Rationale and Objectives:
To determine whether combining hot saline injection (HSI) and radiofrequency ablation (RFA) can increase the extent of thermally mediated coagulation in in vivo rabbit liver tissue.
In 66 rabbits, RF energy and/or hot saline-induced coagulations were produced using a 17-gauge cooled electrode or 21-gauge needle under ultrasound guidance. Rabbits were allocated into 1 of 5 groups: group A, RFA alone (n = 15); group B, HSI (1 mL hot saline infused, n = 10); group C, combined therapy for HSI followed by RFA (n = 21); group D, combined therapy for RFA immediately followed by HSI (n = 10); and group E, 1 mL room temperature saline infusion before RFA (n = 10). RF energy (30 W) was applied for 3 minutes. The changes in tissue impedance, current, power output, and temperature of the electrode tip were automatically measured. Before RFA, precontrast computed tomography was performed, and after RFA, pre- and postcontrast spiral computed tomographic scans were acquired. The maximum diameters of the thermal lesions on the gross specimens and complications of each group were compared.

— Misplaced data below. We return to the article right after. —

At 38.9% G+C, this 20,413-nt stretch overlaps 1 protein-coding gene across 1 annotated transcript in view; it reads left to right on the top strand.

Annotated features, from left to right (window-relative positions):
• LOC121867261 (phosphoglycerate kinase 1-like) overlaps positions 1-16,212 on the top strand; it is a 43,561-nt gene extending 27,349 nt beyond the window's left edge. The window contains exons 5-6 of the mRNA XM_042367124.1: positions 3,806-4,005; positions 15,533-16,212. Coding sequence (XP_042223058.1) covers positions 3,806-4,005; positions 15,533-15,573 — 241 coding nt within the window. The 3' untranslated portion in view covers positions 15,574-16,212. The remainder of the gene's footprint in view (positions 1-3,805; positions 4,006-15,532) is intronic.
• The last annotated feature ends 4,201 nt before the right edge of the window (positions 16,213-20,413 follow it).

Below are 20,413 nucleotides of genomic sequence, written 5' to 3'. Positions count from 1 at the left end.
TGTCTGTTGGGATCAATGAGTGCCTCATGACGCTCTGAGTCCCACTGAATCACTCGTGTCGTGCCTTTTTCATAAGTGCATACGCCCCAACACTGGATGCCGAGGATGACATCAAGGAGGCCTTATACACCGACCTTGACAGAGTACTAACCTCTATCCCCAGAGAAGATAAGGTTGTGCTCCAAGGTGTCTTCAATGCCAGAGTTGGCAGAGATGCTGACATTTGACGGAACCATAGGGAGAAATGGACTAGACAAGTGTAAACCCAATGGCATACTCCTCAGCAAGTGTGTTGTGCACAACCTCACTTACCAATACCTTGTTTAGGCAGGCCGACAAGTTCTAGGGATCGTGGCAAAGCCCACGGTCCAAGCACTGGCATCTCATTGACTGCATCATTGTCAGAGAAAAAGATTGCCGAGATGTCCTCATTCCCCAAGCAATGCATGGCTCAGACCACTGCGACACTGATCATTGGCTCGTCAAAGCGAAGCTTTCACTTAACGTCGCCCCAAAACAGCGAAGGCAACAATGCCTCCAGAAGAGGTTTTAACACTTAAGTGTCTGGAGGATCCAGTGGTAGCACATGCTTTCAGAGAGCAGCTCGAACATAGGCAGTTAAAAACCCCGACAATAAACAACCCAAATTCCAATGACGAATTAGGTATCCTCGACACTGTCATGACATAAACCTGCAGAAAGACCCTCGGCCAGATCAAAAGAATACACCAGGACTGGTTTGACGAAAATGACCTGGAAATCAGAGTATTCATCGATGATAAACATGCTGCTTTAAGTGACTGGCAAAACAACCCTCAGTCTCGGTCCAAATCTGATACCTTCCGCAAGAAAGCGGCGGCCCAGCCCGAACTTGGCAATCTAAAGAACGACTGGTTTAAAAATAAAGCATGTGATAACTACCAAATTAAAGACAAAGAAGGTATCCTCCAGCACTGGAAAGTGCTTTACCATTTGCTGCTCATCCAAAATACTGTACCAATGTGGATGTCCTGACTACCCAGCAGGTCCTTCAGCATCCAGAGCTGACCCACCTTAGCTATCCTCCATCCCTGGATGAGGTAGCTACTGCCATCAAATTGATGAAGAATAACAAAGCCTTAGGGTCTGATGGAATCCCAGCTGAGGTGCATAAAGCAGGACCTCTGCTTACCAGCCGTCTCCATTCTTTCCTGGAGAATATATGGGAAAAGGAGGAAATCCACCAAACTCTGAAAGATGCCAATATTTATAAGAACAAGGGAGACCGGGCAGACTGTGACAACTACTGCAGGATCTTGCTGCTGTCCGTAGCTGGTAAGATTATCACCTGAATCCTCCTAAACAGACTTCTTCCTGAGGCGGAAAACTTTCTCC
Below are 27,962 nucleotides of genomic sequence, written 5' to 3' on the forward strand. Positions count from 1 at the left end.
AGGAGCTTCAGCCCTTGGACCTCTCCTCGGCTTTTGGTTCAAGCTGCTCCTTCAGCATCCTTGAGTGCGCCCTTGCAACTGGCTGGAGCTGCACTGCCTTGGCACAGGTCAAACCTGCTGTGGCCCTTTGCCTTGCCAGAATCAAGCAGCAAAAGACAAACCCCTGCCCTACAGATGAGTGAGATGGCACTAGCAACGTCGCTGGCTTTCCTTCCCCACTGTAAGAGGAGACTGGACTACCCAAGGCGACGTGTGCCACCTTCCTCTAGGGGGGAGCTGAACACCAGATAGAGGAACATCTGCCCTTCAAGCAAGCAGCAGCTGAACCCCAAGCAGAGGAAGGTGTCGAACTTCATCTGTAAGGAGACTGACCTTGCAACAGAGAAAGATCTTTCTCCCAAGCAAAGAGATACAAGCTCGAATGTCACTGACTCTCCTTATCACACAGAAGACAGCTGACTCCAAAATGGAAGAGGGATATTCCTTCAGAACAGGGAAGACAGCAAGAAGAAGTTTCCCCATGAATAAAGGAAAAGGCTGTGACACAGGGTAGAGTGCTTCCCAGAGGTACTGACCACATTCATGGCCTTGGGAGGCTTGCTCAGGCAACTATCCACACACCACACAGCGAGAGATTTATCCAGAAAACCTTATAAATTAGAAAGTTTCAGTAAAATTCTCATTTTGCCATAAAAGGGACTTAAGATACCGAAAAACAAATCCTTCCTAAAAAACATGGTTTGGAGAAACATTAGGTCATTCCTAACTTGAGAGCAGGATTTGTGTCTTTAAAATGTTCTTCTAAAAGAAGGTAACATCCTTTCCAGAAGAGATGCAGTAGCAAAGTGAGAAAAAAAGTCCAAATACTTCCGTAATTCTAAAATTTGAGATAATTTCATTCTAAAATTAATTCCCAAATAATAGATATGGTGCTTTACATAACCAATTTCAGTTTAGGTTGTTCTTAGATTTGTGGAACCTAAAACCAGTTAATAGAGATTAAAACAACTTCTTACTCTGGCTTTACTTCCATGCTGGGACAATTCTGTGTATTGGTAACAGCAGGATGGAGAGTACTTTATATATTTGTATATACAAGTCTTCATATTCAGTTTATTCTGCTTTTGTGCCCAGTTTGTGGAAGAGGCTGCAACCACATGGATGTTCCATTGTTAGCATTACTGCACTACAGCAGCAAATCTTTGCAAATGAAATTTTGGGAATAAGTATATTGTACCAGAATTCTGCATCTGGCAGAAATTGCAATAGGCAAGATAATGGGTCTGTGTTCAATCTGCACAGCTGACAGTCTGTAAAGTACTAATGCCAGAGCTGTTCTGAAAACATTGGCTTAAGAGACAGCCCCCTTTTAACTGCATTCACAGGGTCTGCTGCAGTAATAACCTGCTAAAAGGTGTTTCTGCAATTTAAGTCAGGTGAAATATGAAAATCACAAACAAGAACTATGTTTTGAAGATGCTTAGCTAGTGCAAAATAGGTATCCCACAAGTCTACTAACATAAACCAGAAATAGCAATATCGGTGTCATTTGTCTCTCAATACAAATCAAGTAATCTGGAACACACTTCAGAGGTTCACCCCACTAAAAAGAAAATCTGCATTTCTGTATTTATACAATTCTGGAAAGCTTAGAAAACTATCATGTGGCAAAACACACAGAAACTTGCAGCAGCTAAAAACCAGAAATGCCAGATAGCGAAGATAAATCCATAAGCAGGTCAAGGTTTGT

All procedures were technically successful. There were 9 of 61 procedure-related complications (14.8%) including 6 localized hematomas and 3 thermal injuries to the diaphragm and the stomach. In rabbits in groups C and E, a marked decrease of tissue impedance (43.4 Ω, 44.1Ω) and an increase of current (709 mA, 722 mA) occurred with instillation of saline infusion compared with RFA only. Combined therapy for HSI followed by RFA produced a greater short-axis mean diameter of coagulation (14.6 ± 4.3 mm) than that in rabbits of other groups, for RFA only (10.4 ± 2.4 mm), HSI only (8.7 ± 3.3 mm), and combined therapy for RFA immediately followed by HIS (12.0 ± 1.4 mm; P < 0.05).
Combined therapy for HSI followed by RFA can increase the volume of RFA-induced coagulation in the liver with a single application, and therefore may improve the results of RFA for the treatment of larger tumors.